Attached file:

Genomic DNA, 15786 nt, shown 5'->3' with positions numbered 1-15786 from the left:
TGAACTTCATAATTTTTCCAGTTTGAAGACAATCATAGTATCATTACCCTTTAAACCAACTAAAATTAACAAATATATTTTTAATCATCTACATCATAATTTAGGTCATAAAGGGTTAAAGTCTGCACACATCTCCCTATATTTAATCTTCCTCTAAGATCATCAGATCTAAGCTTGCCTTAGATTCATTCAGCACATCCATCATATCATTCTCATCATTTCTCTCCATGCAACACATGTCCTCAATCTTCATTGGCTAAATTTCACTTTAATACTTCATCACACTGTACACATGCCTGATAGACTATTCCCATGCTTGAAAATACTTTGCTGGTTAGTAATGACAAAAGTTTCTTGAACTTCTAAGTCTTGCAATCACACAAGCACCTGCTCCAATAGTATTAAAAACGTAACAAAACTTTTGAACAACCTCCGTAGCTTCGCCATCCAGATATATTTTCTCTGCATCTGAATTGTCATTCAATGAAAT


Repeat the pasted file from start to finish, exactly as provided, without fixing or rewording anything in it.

Genomic DNA, 15786 nt, shown 5'->3' with positions numbered 1-15786 from the left:
TGAACTTCATAATTTTTCCAGTTTGAAGACAATCATAGTATCATTACCCTTTAAACCAACTAAAATTAACAAATATATTTTTAATCATCTACATCATAATTTAGGTCATAAAGGGTTAAAGTCTGCACACATCTCCCTATATTTAATCTTCCTCTAAGATCATCAGATCTAAGCTTGCCTTAGATTCATTCAGCACATCCATCATATCATTCTCATCATTTCTCTCCATGCAACACATGTCCTCAATCTTCATTGGCTAAATTTCACTTTAATACTTCATCACACTGTACACATGCCTGATAGACTATTCCCATGCTTGAAAATACTTTGCTGGTTAGTAATGACAAAAGTTTCTTGAACTTCTAAGTCTTGCAATCACACAAGCACCTGCTCCAATAGTATTAAAAACGTAACAAAACTTTTGAACAACCTCCGTAGCTTCGCCATCCAGATATATTTTCTCTGCATCTGAATTGTCATTCAATGAAAT